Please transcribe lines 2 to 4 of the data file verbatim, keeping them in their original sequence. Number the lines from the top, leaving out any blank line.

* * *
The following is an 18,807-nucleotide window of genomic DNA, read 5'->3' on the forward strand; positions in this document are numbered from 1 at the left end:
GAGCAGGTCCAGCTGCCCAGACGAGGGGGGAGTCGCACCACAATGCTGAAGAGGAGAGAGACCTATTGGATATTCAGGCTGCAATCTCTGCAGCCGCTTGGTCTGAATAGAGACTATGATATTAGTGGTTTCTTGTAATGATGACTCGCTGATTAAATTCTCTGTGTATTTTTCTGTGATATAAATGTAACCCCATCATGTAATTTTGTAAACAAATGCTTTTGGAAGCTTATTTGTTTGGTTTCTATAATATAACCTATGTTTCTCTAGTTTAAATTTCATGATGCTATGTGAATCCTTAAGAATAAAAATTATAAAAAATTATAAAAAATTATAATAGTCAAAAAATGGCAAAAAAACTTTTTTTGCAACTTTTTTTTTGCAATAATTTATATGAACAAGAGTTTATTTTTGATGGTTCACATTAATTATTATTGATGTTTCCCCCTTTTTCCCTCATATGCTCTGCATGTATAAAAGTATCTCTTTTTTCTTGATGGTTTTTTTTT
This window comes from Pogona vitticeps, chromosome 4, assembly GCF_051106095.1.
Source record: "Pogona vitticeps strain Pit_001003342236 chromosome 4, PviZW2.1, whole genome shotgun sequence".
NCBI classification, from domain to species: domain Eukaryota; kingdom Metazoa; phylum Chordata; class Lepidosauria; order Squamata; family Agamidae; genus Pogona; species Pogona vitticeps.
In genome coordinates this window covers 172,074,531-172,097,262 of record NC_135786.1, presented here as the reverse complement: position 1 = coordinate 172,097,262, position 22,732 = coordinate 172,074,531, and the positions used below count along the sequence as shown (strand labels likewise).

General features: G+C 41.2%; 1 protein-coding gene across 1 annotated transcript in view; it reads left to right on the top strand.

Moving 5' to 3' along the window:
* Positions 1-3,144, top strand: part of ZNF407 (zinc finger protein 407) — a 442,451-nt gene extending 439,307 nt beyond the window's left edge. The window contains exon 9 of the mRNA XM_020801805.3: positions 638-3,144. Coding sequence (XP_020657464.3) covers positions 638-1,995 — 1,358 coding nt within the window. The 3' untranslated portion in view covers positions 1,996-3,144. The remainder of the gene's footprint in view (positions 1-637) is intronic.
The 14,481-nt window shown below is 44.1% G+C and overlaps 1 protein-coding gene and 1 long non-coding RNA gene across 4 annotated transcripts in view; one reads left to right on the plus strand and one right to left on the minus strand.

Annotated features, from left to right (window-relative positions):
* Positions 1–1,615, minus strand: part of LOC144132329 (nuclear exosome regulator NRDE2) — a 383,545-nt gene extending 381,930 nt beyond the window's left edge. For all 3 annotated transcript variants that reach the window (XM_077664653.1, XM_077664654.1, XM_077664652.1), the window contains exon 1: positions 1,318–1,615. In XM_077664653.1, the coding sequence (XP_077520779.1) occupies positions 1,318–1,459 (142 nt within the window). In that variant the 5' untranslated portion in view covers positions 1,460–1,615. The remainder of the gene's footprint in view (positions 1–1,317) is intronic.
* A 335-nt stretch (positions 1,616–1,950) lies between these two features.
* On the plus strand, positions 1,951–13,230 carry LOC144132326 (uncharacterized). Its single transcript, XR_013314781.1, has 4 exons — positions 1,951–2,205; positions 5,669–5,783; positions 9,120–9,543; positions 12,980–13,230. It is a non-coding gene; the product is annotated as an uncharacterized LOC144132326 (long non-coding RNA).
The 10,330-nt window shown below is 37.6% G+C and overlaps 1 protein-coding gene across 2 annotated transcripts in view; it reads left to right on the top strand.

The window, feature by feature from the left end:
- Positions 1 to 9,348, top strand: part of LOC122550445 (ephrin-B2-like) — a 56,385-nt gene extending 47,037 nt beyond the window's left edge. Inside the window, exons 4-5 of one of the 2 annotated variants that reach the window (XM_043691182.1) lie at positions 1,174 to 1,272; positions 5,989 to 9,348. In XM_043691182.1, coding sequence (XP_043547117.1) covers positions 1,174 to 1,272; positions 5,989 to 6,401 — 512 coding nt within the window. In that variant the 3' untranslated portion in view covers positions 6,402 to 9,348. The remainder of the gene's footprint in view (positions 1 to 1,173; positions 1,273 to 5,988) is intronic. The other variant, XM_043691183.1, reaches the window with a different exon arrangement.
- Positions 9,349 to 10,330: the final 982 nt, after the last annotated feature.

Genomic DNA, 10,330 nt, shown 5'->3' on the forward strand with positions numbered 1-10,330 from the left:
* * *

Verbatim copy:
GAGCAGGTCCAGCTGCCCAGACGAGGGGGGAGTCGCACCACAATGCTGAAGAGGAGAGAGACCTATTGGATATTCAGGCTGCAATCTCTGCAGCCGCTTGGTCTGAATAGAGACTATGATATTAGTGGTTTCTTGTAATGATGACTCGCTGATTAAATTCTCTGTGTATTTTTCTGTGATATAAATGTAACCCCATCATGTAATTTTGTAAACAAATGCTTTTGGAAGCTTATTTGTTTGGTTTCTATAATATAACCTATGTTTCTCTAGTTTAAATTTCATGATGCTATGTGAATCCTTAAGAATAAAAATTATAAAAAATTATAAAAAATTATAATAGTCAAAAAATGGCAAAAAAACTTTTTTTGCAACTTTTTTTTTGCAATAATTTATATGAACAAGAGTTTATTTTTGATGGTTCACATTAATTATTATTGATGTTTCCCCCTTTTTCCCTCATATGCTCTGCATGTATAAAAGTATCTCTTTTTTCTTGATGGTTTTTTTTT
This window comes from Pogona vitticeps, chromosome 4, assembly GCF_051106095.1.
Source record: "Pogona vitticeps strain Pit_001003342236 chromosome 4, PviZW2.1, whole genome shotgun sequence".